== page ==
NHTSA Administrator Pushes Support for Event Data Recorders in Automobiles
December 19, 2012 7:18 PM
comment(s) - last by
NHTSA's David Strickland
(Source: John F. Martin/Chevrolet)
David Strickland told The Detroit News that EDRs are "essential" for the safety of drivers
The National Highway Traffic Safety Administration (NHTSA) is siding strongly with the implementation of
event data recorders (EDRs)
in all vehicles built after 2014, but others are still worried about the privacy of drivers.
NHTSA Administrator David Strickland told
The Detroit News
that EDRs are "essential" for the safety of drivers, and that he opposed the idea of having a switch that would turn the black boxes off.
"The EDR information tells us so much about what's going on with a vehicle," said Strickland. "[It will] allow us to figure out what went wrong so we can fix it or we can ask the manufacturers to fix it."
collect driver data such as speed, use of a seatbelt, whether brakes were applied, etc. before and after a vehicle crash. The idea behind them is to deploy better safety measures for vehicles as well as better overall vehicle design.
While EDRs could be helpful in the case of an auto accident, some believe that driver privacy is at stake. For instance, auto insurance company AAA voiced concerns about privacy recently.
"Congress needs to ensure motorist rights are protected by passing legislation that prohibits access to data without permission from the owner or from a court order, unless the data is used for research purposes and cannot be tracked to a single vehicle," said Robert Darbelnet, president and CEO of AAA.
Strickland responded to such claims, saying the EDRs "don't track people" and "don't record (at all times)."
Earlier this month, the White House
Office of Management Budget finally
completed its review
of the NHTSA's EDR proposal to boost
the number of new vehicles with EDRs from 91.6 percent today to 100 percent of light-duty cars and trucks. The White House delayed its review for over a year.
Some automakers already place EDRs in all of their vehicles, such as Ford, General Motors Mazda and Toyota.
The Detroit News
This article is over a month old, voting and posting comments is disabled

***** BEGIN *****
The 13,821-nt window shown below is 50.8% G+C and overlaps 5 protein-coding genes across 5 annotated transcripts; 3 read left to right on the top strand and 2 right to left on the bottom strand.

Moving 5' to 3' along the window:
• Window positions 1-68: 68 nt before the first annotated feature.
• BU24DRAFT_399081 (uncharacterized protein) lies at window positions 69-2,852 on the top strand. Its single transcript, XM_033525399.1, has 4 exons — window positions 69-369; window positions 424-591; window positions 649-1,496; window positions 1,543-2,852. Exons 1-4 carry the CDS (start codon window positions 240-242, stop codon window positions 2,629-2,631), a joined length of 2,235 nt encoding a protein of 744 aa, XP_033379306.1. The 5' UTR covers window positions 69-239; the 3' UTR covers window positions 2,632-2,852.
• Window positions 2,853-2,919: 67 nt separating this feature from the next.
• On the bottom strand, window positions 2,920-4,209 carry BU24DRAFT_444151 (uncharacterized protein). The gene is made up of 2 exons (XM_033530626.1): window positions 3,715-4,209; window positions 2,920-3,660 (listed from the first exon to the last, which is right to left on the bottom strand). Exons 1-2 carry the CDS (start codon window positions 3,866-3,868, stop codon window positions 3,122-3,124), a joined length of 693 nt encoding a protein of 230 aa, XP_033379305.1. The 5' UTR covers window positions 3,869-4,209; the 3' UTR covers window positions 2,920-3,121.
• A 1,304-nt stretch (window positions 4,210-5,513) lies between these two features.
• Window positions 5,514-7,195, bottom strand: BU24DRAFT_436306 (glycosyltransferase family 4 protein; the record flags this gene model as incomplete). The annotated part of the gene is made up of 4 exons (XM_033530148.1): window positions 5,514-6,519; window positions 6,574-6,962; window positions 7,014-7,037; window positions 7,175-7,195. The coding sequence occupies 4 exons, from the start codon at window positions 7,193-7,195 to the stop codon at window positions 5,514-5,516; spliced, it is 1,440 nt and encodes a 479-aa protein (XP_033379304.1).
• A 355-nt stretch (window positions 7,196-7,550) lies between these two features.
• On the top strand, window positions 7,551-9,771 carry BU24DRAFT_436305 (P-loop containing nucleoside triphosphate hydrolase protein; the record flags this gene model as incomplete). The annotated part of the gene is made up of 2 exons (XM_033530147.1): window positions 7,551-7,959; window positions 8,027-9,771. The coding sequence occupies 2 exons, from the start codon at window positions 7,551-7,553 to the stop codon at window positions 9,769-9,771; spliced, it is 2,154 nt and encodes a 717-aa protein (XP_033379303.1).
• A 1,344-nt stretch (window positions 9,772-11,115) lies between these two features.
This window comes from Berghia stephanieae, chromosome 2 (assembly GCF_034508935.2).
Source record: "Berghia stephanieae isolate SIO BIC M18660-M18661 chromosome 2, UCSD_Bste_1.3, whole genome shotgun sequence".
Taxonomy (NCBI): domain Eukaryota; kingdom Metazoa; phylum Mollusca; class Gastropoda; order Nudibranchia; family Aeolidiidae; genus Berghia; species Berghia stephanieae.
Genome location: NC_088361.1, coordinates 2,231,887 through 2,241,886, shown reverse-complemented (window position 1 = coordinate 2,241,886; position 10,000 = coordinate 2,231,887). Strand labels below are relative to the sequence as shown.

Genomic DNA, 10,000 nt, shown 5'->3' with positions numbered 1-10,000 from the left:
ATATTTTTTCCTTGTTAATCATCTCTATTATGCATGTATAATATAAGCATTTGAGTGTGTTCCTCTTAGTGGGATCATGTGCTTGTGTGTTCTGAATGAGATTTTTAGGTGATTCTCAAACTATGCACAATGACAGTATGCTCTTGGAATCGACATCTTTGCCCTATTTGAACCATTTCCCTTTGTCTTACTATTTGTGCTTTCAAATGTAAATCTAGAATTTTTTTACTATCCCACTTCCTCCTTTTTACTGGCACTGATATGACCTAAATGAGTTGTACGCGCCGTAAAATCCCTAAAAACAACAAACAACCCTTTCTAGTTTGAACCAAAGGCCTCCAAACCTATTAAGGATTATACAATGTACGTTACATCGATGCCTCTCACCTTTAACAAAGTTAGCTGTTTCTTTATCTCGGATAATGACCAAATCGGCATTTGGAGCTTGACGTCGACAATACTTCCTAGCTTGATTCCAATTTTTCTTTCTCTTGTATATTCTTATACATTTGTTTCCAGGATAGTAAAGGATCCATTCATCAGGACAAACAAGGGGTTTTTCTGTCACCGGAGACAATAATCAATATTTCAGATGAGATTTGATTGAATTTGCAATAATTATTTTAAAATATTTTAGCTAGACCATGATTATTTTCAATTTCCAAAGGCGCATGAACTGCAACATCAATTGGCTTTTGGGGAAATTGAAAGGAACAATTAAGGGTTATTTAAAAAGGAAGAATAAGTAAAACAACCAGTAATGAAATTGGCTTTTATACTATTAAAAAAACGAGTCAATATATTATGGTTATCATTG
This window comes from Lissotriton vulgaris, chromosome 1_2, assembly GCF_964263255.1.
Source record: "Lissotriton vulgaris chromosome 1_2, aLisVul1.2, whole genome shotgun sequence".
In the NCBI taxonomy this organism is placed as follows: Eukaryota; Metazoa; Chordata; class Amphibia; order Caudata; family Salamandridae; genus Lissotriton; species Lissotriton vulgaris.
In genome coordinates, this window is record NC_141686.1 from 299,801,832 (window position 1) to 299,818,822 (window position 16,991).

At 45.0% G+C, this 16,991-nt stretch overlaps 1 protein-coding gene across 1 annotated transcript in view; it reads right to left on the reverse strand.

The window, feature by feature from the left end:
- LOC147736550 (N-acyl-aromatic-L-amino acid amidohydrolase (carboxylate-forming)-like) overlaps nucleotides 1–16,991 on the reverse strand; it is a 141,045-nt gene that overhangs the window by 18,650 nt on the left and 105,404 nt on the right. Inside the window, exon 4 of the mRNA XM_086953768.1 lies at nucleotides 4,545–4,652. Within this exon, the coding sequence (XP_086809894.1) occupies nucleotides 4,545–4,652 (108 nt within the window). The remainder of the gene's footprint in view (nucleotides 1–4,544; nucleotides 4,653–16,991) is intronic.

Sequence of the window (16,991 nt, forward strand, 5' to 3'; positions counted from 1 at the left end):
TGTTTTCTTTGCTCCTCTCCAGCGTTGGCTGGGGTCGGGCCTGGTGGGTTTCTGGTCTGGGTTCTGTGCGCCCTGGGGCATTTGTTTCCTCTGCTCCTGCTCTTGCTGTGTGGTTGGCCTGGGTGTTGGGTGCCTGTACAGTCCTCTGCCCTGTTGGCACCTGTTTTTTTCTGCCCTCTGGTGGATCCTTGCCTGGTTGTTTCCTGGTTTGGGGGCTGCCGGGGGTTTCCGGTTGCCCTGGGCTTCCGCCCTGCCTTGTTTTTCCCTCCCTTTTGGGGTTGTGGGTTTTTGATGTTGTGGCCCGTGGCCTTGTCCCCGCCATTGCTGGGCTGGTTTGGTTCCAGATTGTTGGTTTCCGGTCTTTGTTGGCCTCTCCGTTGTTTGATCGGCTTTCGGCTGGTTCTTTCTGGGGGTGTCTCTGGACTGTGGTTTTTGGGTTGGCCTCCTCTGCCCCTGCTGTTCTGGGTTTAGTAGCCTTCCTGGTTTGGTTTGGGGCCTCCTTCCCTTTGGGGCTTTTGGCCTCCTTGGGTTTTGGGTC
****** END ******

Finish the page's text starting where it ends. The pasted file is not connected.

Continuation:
12/20/2012 1:45:43 PM
Ok, I'll bite. If you'll read the original post, which I quoted in my post, the scenario is that he's speeding on an icy road, loses control, and hits a concrete embankment. If he (not me) posts on the internet saying that his insurance should cover an accident he has while driving over the speed limit on ice, do you think YOU would want to insure him?
Oh, and I drove to work on ice this morning, thanks. After a quick brake check at low speed it was obvious that if I was going to share the road with other drivers who might need to stop suddenly, whether by using their brakes, another car, or a combination of the two, I would have to drive slower than normal. I did not drive 3 over the speed limit because I didn't want to deal with my insurance company today. But yeah, I guess that means I drive like an old man.
By the way, I was lucky enough to learn very early on in my life that getting there in one piece is more important than getting there a minute or two sooner. I say lucky because I learned that lesson with only a simple scar to remind me and nothing worse. If you need to be there two minutes sooner then leave two minutes sooner.
"This week I got an iPhone. This weekend I got four chargers so I can keep it charged everywhere I go and a land line so I can actually make phone calls." -- Facebook CEO Mark Zuckerberg
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